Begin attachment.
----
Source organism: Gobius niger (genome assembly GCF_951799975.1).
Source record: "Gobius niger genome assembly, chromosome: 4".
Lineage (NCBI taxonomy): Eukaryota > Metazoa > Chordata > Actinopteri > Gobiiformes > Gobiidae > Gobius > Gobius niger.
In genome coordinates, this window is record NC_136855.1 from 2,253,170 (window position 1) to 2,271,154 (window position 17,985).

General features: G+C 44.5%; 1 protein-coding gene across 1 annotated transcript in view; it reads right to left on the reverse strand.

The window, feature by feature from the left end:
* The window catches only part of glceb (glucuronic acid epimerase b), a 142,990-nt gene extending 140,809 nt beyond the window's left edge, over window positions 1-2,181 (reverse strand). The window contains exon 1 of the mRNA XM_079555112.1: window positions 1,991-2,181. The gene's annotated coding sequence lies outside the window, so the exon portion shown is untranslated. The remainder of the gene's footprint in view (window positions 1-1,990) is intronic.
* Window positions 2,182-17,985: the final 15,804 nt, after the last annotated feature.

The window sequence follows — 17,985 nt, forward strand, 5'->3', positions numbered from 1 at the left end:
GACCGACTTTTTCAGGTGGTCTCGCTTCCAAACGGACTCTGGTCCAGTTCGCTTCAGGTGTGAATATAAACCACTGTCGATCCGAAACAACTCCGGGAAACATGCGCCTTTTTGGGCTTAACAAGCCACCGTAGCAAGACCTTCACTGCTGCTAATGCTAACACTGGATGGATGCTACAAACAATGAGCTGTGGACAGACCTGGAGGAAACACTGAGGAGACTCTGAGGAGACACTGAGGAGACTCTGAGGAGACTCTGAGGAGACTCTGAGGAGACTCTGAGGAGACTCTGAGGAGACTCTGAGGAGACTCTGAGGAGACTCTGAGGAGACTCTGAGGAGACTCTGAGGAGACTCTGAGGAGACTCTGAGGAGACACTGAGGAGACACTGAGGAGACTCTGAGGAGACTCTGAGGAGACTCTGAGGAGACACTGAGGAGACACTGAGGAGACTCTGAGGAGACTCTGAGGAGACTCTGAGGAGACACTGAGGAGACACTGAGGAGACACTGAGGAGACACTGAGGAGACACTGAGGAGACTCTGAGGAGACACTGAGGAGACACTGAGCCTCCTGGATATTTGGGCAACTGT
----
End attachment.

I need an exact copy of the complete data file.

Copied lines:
Source organism: Gobius niger (genome assembly GCF_951799975.1).
Source record: "Gobius niger genome assembly, chromosome: 4".
Lineage (NCBI taxonomy): Eukaryota > Metazoa > Chordata > Actinopteri > Gobiiformes > Gobiidae > Gobius > Gobius niger.
In genome coordinates, this window is record NC_136855.1 from 2,253,170 (window position 1) to 2,271,154 (window position 17,985).

General features: G+C 44.5%; 1 protein-coding gene across 1 annotated transcript in view; it reads right to left on the reverse strand.

The window, feature by feature from the left end:
* The window catches only part of glceb (glucuronic acid epimerase b), a 142,990-nt gene extending 140,809 nt beyond the window's left edge, over window positions 1-2,181 (reverse strand). The window contains exon 1 of the mRNA XM_079555112.1: window positions 1,991-2,181. The gene's annotated coding sequence lies outside the window, so the exon portion shown is untranslated. The remainder of the gene's footprint in view (window positions 1-1,990) is intronic.
* Window positions 2,182-17,985: the final 15,804 nt, after the last annotated feature.

The window sequence follows — 17,985 nt, forward strand, 5'->3', positions numbered from 1 at the left end:
GACCGACTTTTTCAGGTGGTCTCGCTTCCAAACGGACTCTGGTCCAGTTCGCTTCAGGTGTGAATATAAACCACTGTCGATCCGAAACAACTCCGGGAAACATGCGCCTTTTTGGGCTTAACAAGCCACCGTAGCAAGACCTTCACTGCTGCTAATGCTAACACTGGATGGATGCTACAAACAATGAGCTGTGGACAGACCTGGAGGAAACACTGAGGAGACTCTGAGGAGACACTGAGGAGACTCTGAGGAGACTCTGAGGAGACTCTGAGGAGACTCTGAGGAGACTCTGAGGAGACTCTGAGGAGACTCTGAGGAGACTCTGAGGAGACTCTGAGGAGACTCTGAGGAGACTCTGAGGAGACTCTGAGGAGACACTGAGGAGACACTGAGGAGACTCTGAGGAGACTCTGAGGAGACTCTGAGGAGACACTGAGGAGACACTGAGGAGACTCTGAGGAGACTCTGAGGAGACTCTGAGGAGACACTGAGGAGACACTGAGGAGACACTGAGGAGACACTGAGGAGACACTGAGGAGACTCTGAGGAGACACTGAGGAGACACTGAGCCTCCTGGATATTTGGGCAACTGT